• The causeway connecting the isle with the mainland was long submerged too deeply for use, but the reclamation operations already referred to almost brought it into view again.
    5
    6
  • Suakin stands on a coralline islet connected with the suburb of El-Kef on the mainland by a causeway and a viaduct.
    7
    8
  • It was built partly on the mainland and partly on the Island of Triopion or Cape Krio, which anciently communicated with the continent by a causeway and bridge, and now by a narrow sandy isthmus.
    6
    6
  • A causeway of boulders and pebbles, thrown up by the sea and passable at low tide, unites Marazion with the insular St Michael's Mount (q.v.).
    2
    2
  • Other institutions are the London Hospital, Whitechapel, the East London children's hospital, the headquarters of Dr Barnardo's Homes, Stepney Causeway, and Her Majesty's Hospital for waifs connected therewith; the Stepney training college of the Society for Promoting Christian Knowledge, and the Spitalfields trade and technical school.
    2
    2
  • The Roman road of Watling Street crossed the Cheviots at Brownhartlaw (1664 ft.), close to the camp of Ad Fines, by means of which the warlike Brigantes on the south and the Gadeni and Otadeni on the north were held in check, while another Roman road, the Wheel Causeway, passed into Scotland near the headwaters of the North Tyne and Liddel.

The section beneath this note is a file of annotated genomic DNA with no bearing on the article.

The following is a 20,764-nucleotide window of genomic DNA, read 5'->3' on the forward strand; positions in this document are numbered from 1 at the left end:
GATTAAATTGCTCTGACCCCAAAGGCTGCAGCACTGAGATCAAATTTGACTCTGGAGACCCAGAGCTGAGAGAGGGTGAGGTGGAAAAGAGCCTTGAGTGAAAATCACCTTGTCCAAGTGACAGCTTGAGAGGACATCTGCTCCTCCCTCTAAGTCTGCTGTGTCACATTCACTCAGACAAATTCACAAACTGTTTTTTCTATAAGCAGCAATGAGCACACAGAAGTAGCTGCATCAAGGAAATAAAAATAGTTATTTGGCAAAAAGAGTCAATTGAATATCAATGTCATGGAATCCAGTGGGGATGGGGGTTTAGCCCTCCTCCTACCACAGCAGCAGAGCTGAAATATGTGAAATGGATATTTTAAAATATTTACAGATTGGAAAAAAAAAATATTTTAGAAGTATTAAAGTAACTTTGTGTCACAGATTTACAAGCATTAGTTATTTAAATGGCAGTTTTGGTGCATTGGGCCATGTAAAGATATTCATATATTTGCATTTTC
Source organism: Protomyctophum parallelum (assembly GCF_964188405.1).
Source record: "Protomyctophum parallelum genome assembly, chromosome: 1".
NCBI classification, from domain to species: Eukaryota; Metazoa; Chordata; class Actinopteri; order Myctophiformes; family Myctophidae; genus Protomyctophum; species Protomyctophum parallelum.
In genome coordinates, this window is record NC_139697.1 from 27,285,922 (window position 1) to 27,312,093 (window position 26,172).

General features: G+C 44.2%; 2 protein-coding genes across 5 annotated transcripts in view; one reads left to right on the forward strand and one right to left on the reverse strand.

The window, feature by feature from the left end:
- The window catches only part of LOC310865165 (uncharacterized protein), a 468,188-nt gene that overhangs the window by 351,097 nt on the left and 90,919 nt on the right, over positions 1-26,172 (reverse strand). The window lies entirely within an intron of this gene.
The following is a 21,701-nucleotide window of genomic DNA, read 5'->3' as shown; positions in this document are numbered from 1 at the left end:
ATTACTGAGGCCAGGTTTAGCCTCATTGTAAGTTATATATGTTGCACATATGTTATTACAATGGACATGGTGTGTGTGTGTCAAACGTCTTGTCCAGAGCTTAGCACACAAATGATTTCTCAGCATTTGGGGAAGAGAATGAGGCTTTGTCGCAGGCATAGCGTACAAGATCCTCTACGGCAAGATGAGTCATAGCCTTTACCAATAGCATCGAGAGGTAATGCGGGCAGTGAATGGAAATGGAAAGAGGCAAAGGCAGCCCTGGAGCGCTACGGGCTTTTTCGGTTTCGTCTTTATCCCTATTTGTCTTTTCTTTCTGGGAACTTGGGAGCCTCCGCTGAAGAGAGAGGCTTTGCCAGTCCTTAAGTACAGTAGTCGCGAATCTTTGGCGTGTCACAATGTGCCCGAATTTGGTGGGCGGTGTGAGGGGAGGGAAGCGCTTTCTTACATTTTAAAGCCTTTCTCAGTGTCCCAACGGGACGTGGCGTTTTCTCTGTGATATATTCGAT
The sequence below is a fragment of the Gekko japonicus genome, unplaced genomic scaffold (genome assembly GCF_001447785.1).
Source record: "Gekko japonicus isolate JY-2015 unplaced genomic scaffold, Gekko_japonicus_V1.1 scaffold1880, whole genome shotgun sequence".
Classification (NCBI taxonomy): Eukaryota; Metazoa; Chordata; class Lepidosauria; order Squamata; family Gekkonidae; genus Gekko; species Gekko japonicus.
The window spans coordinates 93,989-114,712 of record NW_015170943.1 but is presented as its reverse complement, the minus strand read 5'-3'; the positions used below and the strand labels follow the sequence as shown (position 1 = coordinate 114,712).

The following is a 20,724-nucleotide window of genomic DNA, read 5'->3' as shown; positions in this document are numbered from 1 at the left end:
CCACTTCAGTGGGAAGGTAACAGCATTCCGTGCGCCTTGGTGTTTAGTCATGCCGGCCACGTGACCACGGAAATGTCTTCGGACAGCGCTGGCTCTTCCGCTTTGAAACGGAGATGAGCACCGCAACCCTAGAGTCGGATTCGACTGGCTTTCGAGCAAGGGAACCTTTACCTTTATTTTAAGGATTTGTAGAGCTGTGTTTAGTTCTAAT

5
    5
  • For the water supply the Aztecs used the main causeway through their city as a dam to separate the fresh water from the hills from the brackish water of Texcoco, and obtained drinking water from a spring at the base of the hill of Chapultepec. The Spaniards added three other springs to the supply and constructed two long aqueducts to bring it into the city.
    4
    6
  • Occasionally a bridge of logs, or a causeway of stones, formed a communication with the shore, but often the only means of getting to and from the island was by canoes hollowed out of a single tree.
    6
    8
  • Sam, a causeway, generally descriptive of the old Roman paved roads - Talsarn, Sarnau, Sarn Badrig.
    3
    6
  • It is also the centre for visitors to the Giants' Causeway, with which it is connected by an electric railway.
    0
    5
  • At the mainland end of the causeway leading from the city is the fort of San Felipe, about ioo ft.
    1
    9
  • Near the Giant's Causeway are the ruins of the castles of Dunseverick and Dunluce, situated high above the sea on isolated crags, and the swinging bridge of Carrick-a-Rede, spanning a chasm 80 ft.
    4
    16
  • In Newington Causeway is the Sessions House for the county of London (south of the Thames).
    8
    23